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Viral Infection

Viral Infection

WHAT IS A VIRAL INFECTION ?

A virus is a tiny organism that causes an infection in the body. Viruses are made up of the genetic material known as DNA or RNA, which the virus uses to replicate. In order for a virus to survive, it must invade and attach itself to a living cell. It will then multiply and produce more virus particles.
By attaching itself to a host cell, the virus may either kill or alter the cell’s functions. When the cell dies, new types of viruses are released, and they infect other cells. This is how viruses cause disease. Generally, viruses will only infect one type of cell. For example, the cold virus will only infect cells of the upper respiratory tract.
Viruses can be transmitted in numerous ways, such as through contact with an infected person, swallowing, inhalation, or unsafe sex. Factors such as poor hygiene and eating habits can increase your risk of contracting a viral infection.
The external barriers, such as the skin and mucous membranes, are the first line of defense. The body’s immune defenses are triggered when the virus enters the body, and white blood cells (lymphocytes and monocytes) begin to attack and destroy the virus.
This type of general protection is referred to as innate or natural immunity.

Types of Viral Infections

Viruses can affect any part of the body or body system, and can cause infections such as the common cold, flu, gastroenteritis, chicken pox or herpes. The most common type of viral infections involves the respiratory tract.
The common cold is a frequently occurring viral infection and usually includes symptoms such as sneezing, stuffy nose, sore throat and coughing. Although colds are a minor infection of the nose and throat, a cold can last from two days to two weeks. Colds are highly contagious and are spread by fluids from sneezing or coughing, which contain the infection.
Influenza, also known as the “flu”, is a respiratory infection caused by viruses. The flu differs in several ways from the common cold. Symptoms of the flu include body chills, fever, headache, muscle ache and sore throat. Unlike many other viral respiratory infections, the flu can cause severe illness and life-threatening complications in many people. The flu is contracted in the same airborne manner as the common cold. For both cold and flu, the viruses are easily transmitted in highly populated areas.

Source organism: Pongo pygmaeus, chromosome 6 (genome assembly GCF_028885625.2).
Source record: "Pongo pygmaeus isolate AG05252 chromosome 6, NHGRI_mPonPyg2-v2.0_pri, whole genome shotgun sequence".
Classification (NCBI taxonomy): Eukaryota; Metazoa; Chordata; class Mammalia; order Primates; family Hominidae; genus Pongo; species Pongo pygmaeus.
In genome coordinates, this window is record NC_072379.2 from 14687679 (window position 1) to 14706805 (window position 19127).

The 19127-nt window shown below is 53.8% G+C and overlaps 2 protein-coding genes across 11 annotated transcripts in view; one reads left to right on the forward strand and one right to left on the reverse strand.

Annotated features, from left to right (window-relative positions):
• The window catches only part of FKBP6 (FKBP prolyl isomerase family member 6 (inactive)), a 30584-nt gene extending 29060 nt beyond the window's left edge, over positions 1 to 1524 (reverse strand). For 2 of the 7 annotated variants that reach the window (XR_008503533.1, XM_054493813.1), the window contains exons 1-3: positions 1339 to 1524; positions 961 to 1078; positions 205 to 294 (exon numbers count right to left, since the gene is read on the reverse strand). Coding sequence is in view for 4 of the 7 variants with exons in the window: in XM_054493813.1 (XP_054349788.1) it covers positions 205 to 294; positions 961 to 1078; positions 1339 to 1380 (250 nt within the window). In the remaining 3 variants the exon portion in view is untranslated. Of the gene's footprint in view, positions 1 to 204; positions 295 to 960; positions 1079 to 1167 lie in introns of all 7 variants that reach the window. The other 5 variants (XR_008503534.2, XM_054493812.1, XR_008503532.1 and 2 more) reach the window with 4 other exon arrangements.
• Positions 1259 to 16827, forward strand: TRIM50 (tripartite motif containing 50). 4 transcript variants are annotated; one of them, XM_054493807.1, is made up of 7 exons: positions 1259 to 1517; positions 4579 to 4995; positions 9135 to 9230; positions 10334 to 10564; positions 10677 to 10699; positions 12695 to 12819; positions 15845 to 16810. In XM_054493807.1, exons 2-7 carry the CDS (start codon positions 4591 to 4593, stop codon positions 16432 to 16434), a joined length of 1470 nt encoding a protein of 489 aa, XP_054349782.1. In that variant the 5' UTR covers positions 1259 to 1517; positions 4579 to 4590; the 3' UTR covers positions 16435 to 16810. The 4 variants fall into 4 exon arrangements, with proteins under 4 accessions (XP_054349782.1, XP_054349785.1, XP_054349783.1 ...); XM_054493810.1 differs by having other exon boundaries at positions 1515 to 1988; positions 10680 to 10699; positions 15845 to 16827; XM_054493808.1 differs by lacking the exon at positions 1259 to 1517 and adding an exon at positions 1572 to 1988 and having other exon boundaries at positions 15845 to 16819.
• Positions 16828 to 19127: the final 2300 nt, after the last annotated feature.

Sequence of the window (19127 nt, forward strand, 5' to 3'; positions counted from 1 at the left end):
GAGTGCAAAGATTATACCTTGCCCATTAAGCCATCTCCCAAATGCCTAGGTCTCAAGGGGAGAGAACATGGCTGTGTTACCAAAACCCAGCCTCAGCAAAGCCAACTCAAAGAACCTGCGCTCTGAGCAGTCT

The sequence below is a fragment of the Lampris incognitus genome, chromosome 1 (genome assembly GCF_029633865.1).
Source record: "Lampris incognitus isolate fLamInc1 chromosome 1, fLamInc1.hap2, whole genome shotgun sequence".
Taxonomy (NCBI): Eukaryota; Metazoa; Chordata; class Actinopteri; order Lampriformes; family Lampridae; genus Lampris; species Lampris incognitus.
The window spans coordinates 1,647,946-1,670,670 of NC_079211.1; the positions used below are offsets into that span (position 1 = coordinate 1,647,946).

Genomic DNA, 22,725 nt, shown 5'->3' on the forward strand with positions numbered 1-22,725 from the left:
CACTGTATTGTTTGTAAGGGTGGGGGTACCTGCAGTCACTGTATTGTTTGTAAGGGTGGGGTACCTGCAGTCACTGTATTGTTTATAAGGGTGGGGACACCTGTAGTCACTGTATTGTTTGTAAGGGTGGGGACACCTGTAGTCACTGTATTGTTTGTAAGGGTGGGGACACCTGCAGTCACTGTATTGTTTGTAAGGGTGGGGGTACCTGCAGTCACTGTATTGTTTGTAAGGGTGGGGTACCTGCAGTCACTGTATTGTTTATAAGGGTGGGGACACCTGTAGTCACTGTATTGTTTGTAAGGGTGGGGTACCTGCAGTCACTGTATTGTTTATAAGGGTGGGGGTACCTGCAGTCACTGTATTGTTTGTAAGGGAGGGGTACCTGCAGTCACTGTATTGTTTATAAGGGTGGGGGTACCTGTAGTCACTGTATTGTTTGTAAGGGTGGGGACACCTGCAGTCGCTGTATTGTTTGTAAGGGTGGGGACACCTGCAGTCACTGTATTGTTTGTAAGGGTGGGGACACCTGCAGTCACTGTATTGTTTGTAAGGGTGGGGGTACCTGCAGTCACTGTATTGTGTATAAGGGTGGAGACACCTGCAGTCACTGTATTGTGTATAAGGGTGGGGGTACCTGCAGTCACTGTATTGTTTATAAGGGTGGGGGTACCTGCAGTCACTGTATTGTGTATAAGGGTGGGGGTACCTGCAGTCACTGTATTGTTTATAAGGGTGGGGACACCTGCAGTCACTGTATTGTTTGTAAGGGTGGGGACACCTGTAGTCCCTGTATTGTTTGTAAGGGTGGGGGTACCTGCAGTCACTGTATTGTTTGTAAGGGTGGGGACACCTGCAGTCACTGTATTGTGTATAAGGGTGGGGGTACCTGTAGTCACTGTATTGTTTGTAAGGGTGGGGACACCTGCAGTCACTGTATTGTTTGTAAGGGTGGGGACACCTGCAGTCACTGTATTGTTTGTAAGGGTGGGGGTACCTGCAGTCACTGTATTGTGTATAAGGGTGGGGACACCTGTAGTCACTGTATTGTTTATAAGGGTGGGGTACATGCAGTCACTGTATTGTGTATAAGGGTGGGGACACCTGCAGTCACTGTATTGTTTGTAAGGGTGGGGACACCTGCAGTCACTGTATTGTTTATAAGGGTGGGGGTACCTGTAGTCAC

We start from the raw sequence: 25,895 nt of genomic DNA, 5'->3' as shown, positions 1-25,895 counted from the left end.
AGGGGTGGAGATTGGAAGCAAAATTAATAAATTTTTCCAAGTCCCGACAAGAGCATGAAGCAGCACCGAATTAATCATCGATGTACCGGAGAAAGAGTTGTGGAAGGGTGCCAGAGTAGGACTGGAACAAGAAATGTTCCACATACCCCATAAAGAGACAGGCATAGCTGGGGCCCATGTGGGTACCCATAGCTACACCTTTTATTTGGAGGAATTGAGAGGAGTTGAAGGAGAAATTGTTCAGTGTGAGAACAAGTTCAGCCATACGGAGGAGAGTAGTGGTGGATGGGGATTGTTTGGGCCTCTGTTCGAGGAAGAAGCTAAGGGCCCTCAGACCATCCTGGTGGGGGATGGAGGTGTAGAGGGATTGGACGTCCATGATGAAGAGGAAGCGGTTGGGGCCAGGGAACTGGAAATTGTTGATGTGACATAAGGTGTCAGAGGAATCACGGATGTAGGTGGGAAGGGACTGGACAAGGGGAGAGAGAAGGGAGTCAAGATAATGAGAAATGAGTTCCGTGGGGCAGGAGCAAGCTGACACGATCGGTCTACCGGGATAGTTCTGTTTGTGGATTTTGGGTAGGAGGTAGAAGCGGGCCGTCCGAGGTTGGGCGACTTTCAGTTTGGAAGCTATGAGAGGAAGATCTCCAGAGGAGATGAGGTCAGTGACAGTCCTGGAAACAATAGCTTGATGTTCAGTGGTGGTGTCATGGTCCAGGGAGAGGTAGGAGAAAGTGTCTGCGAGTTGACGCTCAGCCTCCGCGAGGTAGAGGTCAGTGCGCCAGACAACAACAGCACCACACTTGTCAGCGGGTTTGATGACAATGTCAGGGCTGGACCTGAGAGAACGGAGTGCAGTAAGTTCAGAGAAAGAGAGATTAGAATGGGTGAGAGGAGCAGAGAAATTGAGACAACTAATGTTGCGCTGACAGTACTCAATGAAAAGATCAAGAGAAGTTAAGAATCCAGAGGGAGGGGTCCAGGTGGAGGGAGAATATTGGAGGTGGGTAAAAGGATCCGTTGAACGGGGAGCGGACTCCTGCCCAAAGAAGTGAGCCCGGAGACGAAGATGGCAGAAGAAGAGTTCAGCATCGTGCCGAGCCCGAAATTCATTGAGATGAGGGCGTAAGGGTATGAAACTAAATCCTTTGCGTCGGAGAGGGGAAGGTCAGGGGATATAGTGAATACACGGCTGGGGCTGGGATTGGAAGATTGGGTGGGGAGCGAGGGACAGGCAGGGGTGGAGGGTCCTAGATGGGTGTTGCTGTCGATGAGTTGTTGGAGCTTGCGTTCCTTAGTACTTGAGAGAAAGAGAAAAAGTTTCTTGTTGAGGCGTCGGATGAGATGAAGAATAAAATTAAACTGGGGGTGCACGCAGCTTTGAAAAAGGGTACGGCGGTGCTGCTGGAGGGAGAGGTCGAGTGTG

The gastrointestinal system is also commonly affected by viruses with symptoms such as diarrhea and/or vomiting. Stomach viruses can be spread through contaminated food or water and can cause viral gastroenteritis, meaning inflammation of the stomach and intestines (small and large). Improper hand washing following a bowel movement or handling a diaper can spread the disease from person to person. Symptoms of gastroenteritis can include nausea with or without vomiting, diarrhea, low-grade fever and abdominal pain. Many people call gastroenteritis the “stomach flu”, although this virus is not a strain of Influenza at all.
The skin can also be infected by a viral infection such as the common wart or chicken pox. Chickenpox is an infectious disease; with most cases occurring in children under age 15, but older children and adults can also get it. It spreads very easily by human contact. Symptoms include itchy rash, fever and headache. The rash is blister-like and usually appears on the face, scalp or torso. The disease is usually mild and lasts 5 to 10 days, although adults and older children tend to get sicker from it. Chickenpox in a virus that stays in the body forever and in most cases a person who has had the virus will likely never contract it again.
Viruses such as herpes are caused by the herpes simplex virus (HSV). This infection can infect the mouth, genitals and anus. Oral herpes causes sores around the mouth and face, while genital herpes affects the genitals, buttocks and anus. Genital herpes is known as a sexually transmitted disease (STD) and it is transmitted through sexual contact through the mouth and genitals. This virus can be spread even when sores aren’t present. Like chickenpox, this virus will remain in the body forever; however, a person with herpes may continue to deal with reoccurrences or “outbreaks” for life.

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